By analyzing the variations in the faint brightness reflected from the Earth to the Moon and the data collected by two NASA satellites, an international research team led by scientists from the New Jersey Institute of Technology determined that the Earth, compared to 20 years ago, has lost 0.5 percent of the reflectance or albedo. Climate change is the cause – here’s why.
I climate changes are considered the most serious threat to thehumanity due to multiple reasons; fromsea level rise (which will make entire islands, metropolises and coastal regions sink underwater) to deadly heat waves, passing through Drought, famines, extreme weather events, loss of biodiversity, global resource wars, spread of infectious diseases and much more. Not surprisingly, some researchers believe that civilization as we know it today could disappear by 2050. But the global warming it can have decidedly more unpredictable and curious consequences than we might expect; for example, research from the Chinese Academy of Sciences determined that it ice melting triggered a shift in the axis of rotation of the Earth, while a study by the prestigious Harvard University found that due to the crazy climate the earth’s crust is deforming. The latest survey on the subject has instead found that climate change they made the Earth darker, causing her to lose it 0.5 percent of the reflected brightness (albedo) over the past 20 years.
To determine that climate change has made our planet less “bright” was an international research team led by scientists from the New Jersey Institute of Technology (United States), who collaborated closely with colleagues from the Institute of Astrophysics of the Canary Islands, the Department of Astrophysics of the University of La Laguna (Spain) and the Department of Physics of the University of New York (NYU). The scientists, coordinated by Dr. Philip Goode, a researcher at the Big Bear Solar Observatory of the Californian institute, reached their conclusions after combining the data of two distinct analyzes: on the one hand, the variations of the so-called “earthshine“, Or the weak brightness reflected from our planet to the shadow side of the Luna (the Earth reflects 30 percent of the light received from the Sun); on the other, the measurements collected by the satellites of the NASA Clouds ed Earth’s Radiant Energy System (CERES), specialized in the study of clouds.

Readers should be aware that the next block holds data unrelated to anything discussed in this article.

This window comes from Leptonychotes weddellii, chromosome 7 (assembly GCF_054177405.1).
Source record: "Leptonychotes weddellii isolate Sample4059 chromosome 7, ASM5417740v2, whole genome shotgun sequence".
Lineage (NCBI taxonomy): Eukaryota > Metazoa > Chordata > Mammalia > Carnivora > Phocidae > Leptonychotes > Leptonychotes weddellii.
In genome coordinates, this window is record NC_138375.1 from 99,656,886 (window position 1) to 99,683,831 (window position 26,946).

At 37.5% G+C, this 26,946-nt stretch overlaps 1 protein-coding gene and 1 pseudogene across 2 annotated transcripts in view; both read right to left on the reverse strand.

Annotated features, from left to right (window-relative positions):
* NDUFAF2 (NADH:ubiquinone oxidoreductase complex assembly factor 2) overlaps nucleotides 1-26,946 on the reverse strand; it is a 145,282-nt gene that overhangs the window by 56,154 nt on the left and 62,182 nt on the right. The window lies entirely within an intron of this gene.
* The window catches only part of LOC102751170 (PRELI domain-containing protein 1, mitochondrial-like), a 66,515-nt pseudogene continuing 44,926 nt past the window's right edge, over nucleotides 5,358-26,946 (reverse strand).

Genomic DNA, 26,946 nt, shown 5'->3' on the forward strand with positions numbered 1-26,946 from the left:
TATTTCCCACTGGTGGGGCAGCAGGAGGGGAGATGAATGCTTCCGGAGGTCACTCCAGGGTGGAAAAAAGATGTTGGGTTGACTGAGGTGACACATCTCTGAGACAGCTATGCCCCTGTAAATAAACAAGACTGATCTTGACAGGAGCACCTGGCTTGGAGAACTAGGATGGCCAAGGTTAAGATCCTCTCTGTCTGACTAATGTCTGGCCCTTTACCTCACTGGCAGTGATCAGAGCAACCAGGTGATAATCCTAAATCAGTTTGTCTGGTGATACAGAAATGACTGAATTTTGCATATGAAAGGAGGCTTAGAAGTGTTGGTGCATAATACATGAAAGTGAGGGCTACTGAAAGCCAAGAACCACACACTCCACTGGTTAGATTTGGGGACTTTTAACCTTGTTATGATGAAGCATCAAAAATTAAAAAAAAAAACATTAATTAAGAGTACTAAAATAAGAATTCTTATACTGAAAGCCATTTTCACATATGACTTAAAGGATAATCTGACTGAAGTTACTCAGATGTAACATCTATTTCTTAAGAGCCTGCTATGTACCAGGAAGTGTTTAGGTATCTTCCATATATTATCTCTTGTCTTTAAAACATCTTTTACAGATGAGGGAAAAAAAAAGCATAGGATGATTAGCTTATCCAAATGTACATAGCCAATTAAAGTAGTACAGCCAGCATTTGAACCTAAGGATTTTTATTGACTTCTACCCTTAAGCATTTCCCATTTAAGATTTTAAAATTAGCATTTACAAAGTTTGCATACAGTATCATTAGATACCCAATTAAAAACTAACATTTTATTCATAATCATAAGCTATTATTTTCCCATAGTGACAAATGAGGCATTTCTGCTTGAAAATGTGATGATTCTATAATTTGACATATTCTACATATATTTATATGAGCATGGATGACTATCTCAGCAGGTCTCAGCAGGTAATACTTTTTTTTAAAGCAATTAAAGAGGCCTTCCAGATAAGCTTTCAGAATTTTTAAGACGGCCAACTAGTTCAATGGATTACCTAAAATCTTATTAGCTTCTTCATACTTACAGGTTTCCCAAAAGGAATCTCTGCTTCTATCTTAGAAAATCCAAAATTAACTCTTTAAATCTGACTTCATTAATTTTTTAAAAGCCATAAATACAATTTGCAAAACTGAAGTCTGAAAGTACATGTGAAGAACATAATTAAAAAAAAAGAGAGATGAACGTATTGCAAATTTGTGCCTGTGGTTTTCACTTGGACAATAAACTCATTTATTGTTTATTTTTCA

By crossing all the data, as indicated, the terrestrial reflectance or albedo it has dropped 0.5 percent in recent years, with our planet reflecting “about half a watt less light per square meter than it did 20 years ago,” the study authors explained in a press release. But what does climate change have to do with the reduction of the Earth’s albedo? It should be borne in mind that there are two factors that influence the light reflected from our planet: the periodic variations in the brightness of the Sun (which were not observed) and the ability to reflect the light of the Earth. In this specific case, the researchers explain, a significant one was observed reduction of bright and reflective low clouds stationed in the eastern Pacific Ocean, a decline associated with an increase in sea temperature which in turn is linked to climate change. “The decline in albedo came as a surprise to us when we analyzed the last three years of data after 17 years of near-flat albedo,” said Dr Goode.
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Put simply, fewer clouds means less light reflected back into space and more light radiation absorbed by the ocean, a process that determines the increase in the temperature of the planet and initiates a vicious circle of climate change. Scientists believed that global warming would favor the formation of bright and reflective clouds, which would increase the Earth’s albedo and mitigate the further rise in temperatures. ). But on the basis of what has been highlighted by the analyzes, climate changes “cancel” these clouds and favor a further rise in the fever of the Earth, also causing a darkening. The details of the research “Earth’s Albedo 1998–2017 as Measured From Earthshine” have been published in the specialized scientific journal Geophysical Research Letters.